Then again, just because you can withdraw all that cash doesn’t mean you should. For one thing, you should refrain from spending beyond your limits on a credit card, regardless of whether you’re using cash or credit. Plus, the lower you keep your balances, the more it will help your score.
But if you find yourself facing an unforeseen bill or emergency expense and absolutely need to put the charge on your card, you should opt for credit instead of cash. Why? Because credit card cash advances are much more expensive than regular transactions.
To begin with, there are the interest rates: Cash advances almost always come with a separate, higher rate than regular transactions. Check your cardholder agreement to see what the cash advance APR is for your particular card.
Second, most credit cards come with a one-month interest-free grace period for normal transactions. If you pay off the transaction within that period, you don’t have to pay any interest at all! With cash advances, on the other hand, there is no such grace period; interest will start accruing the second that transaction is added to your balance.
Lastly, there are the fees. Not only do most cards charge you a cash advance fee purely for making the transaction—oftentimes, it’s two to three percent of the amount withdrawn—but you’ll very likely have to pay an ATM fee on top of that other charge.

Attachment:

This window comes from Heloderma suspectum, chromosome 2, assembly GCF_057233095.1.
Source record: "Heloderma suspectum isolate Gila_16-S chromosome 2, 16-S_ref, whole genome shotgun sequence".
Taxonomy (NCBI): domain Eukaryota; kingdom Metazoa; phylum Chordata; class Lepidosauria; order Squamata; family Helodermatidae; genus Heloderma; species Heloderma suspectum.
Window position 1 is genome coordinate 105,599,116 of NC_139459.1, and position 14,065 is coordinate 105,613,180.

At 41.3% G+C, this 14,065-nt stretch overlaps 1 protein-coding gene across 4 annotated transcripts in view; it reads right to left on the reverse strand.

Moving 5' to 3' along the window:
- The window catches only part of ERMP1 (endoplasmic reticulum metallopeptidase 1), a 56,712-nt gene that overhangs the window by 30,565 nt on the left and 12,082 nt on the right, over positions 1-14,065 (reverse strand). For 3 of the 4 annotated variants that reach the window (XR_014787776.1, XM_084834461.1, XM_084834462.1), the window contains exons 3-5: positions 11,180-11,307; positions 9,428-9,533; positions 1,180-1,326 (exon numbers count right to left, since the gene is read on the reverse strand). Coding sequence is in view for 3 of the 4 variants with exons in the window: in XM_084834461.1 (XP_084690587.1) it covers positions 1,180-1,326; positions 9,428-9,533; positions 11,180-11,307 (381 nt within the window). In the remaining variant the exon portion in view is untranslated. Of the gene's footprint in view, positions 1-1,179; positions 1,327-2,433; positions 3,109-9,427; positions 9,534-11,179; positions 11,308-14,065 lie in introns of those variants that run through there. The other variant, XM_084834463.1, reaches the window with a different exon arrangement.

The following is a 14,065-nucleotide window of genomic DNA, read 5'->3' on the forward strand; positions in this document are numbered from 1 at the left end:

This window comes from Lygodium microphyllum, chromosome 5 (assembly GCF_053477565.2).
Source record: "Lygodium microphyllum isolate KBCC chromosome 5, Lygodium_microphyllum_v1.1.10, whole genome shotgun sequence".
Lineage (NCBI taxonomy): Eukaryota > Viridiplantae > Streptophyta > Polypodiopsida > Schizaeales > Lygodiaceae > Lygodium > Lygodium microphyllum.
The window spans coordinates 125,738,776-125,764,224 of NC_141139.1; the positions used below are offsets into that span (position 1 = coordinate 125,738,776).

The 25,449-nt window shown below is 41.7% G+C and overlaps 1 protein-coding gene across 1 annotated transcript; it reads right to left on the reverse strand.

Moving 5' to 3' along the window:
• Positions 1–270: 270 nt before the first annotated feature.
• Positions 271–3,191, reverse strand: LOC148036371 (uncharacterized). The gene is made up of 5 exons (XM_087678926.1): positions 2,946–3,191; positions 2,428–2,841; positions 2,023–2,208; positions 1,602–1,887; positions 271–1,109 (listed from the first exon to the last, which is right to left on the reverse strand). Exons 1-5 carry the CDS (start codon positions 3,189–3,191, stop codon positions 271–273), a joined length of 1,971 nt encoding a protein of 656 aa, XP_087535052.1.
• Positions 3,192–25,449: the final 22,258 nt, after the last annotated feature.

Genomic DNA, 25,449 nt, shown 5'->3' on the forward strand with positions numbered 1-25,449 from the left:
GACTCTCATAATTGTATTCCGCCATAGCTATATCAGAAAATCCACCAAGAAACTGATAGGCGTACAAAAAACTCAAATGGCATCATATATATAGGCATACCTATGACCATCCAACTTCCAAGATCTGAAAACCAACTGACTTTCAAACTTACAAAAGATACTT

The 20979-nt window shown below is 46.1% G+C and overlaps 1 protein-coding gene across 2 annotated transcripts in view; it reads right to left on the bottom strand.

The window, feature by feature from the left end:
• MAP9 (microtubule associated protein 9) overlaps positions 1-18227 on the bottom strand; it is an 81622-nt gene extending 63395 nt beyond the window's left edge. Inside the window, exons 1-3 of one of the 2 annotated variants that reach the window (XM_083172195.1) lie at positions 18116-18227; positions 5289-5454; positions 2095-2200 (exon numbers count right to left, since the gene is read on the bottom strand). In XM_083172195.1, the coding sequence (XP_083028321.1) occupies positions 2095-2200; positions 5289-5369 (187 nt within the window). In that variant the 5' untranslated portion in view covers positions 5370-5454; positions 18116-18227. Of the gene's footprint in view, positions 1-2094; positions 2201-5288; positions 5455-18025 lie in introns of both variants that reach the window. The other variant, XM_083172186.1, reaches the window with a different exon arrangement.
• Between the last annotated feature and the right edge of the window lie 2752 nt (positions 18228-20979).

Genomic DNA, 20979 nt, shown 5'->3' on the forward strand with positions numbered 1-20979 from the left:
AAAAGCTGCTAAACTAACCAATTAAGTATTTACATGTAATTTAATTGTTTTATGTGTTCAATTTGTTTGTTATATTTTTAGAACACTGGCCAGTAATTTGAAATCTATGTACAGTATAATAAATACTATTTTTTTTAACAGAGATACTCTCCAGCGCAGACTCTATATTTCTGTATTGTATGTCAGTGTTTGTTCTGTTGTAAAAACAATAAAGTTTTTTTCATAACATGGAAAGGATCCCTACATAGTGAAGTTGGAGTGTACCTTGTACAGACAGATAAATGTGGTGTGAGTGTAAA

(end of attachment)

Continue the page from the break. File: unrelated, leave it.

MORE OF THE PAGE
If you find yourself in the middle of a true cash-only emergency, a credit card cash advance can be useful. But otherwise, they’re much too expensive to be worth it.
They’re still better than cash advance loans.
While we don’t recommend credit card cash advances in any situation that doesn’t absolutely demand one, we also can’t deny that they are a far better option than short-term cash advance loans like payday loans or title loans.
The high-interest rates for credit card cash advances aren’t great, but they are far preferable to the astronomical APRs for payday cash advance loans, which average almost 400 percent. (Title loans, which put you at risk of losing your car or truck, have an average APR of 300 percent.)
Due to their high rates, their short terms, and their lump-sum repayment structure, no credit check loans such as these can be difficult for consumers to repay on time, which can lead them down the slippery slope towards a debt trap.
If you are unable to use a credit card cash advance to cover a surprise bill and you need to take out a bad credit loan, you should look into possibly taking out an installment loan that will provide you with more manageable payments.
But the best method to protect your money in situations like this is to maintain a well-stocked emergency fund. That way, you won’t need to take out any loans or cash advances at all! To learn more about you can improve your long-term financial situation, check out these related posts and articles from OppLoans:
- How to Raise Your Credit Score by 100 Points
- From Budget to Baller: 6 Tips to Grow Your Money
- Save More Money with These 40 Expert Tips
- 8 Good Habits to Get Your Finances—and Your Life—on Track